The SABC sunk into a deeper crisis following the resignation of a fourth director, which has left the broadcaster’s board without the quorum required to make decisions.

The resignations leave the board on the brink of collapse at a time when it is trying to rescue the SABC from financial collapse. The broadcaster, which has been unable to pay all its creditors, warned in November that it would not be able to pay some salaries by February, unless a R3 billion guarantee was secured from the government.

The resignation of the four directors — veteran journalists Mathatha Tsedu and John Matisonn, business leader Khanyisile Kweyama and attorney Krish Naidoo — comes as the SABC is planning to cut about 2,200 permanent and freelance staff, nearly 40% of its total staff, in an attempt to salvage its finances.

Their resignations came in the wake of a scathing letter by communications minister Stella Ndabeni-Abrahams to the board in which she accused the nonexecutive directors of not acting in the best interest of the public broadcaster as they pressed on with retrenchments.

She said she would, therefore, “desist from all engagements with the SABC board including National Treasury and the turnaround task team, as we realised that the board was no longer acting in the interests of the company”.

In his resignation on Thursday, Tsedu cited a lack of support for the board in its drive to turn around the loss-making broadcaster as one of the reasons for his departure.

The SABC, which remains the only source of news and commentary for millions of South Africans, reported a total comprehensive loss — which includes the actuarial losses on its pension fund and post-employment medical aid commitments — of R1.19 billion in 2018 and R603m in 2017.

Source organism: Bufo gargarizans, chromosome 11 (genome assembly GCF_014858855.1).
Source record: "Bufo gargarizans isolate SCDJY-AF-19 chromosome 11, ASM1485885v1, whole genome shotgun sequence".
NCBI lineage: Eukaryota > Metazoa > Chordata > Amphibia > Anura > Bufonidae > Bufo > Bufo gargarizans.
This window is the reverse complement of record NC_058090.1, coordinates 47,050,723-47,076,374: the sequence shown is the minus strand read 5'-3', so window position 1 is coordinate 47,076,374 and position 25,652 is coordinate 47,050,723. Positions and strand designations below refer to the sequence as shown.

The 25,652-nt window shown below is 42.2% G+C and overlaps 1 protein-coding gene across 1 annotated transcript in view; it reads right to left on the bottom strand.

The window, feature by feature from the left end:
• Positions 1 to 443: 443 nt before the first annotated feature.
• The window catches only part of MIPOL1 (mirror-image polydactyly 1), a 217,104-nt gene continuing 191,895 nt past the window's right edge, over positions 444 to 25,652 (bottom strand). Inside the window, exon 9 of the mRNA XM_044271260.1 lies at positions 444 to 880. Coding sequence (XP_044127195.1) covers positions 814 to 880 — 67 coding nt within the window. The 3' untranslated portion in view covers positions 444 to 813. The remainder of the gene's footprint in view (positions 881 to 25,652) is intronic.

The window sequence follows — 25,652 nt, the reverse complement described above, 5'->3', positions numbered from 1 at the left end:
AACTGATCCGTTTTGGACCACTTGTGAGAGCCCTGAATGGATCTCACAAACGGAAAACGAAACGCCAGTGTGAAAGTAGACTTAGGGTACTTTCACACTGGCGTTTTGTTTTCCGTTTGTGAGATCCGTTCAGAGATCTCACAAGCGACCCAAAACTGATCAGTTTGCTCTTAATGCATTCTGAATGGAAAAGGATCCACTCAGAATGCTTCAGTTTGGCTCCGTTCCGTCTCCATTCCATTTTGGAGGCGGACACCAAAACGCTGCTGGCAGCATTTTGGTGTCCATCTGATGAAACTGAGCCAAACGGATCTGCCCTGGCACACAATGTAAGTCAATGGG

Presidency spokesperson Khusela Diko confirmed that President Cyril Ramaphosa had received and accepted the resignations of the four board members. She said the president was worried about the developments at the SABC and had engaged with Ndabeni-Abrahams. The talks included the government guarantee of R3 billion for the broadcaster, which could avert retrenchments.

Diko said the presidency did not have a specific view on the planned job cuts, “but obviously the president does not want to see jobs being lost anywhere”.

Previous SABC boards have collapsed due to political interference. Current board members are said to also be unhappy with the government’s interference at the public broadcaster and believe that their best efforts to turn around the organisation will fall flat under the current circumstances.

The board already has four vacancies following the resignations earlier in 2018 of Rachel Kalidass, Febe Potgieter-Gqubule and Victor Rambau. Nomvuyiso Batyi was nominated by the portfolio committee on communications but withdrew her application.

The board is meant to have 12 members and needs nine, including the CEO, CFO and COO, to form a quorum.

It is also understood that some members who served on the previous interim board were irked by a Special Investigating Unit (SIU) probe into its awarding of a security tender.

The five interim board members, Kweyama, Tsedu, Potgieter-Gqubule, Matisonn and Naidoo said in a statement that they had provided the relevant information to the SIU.


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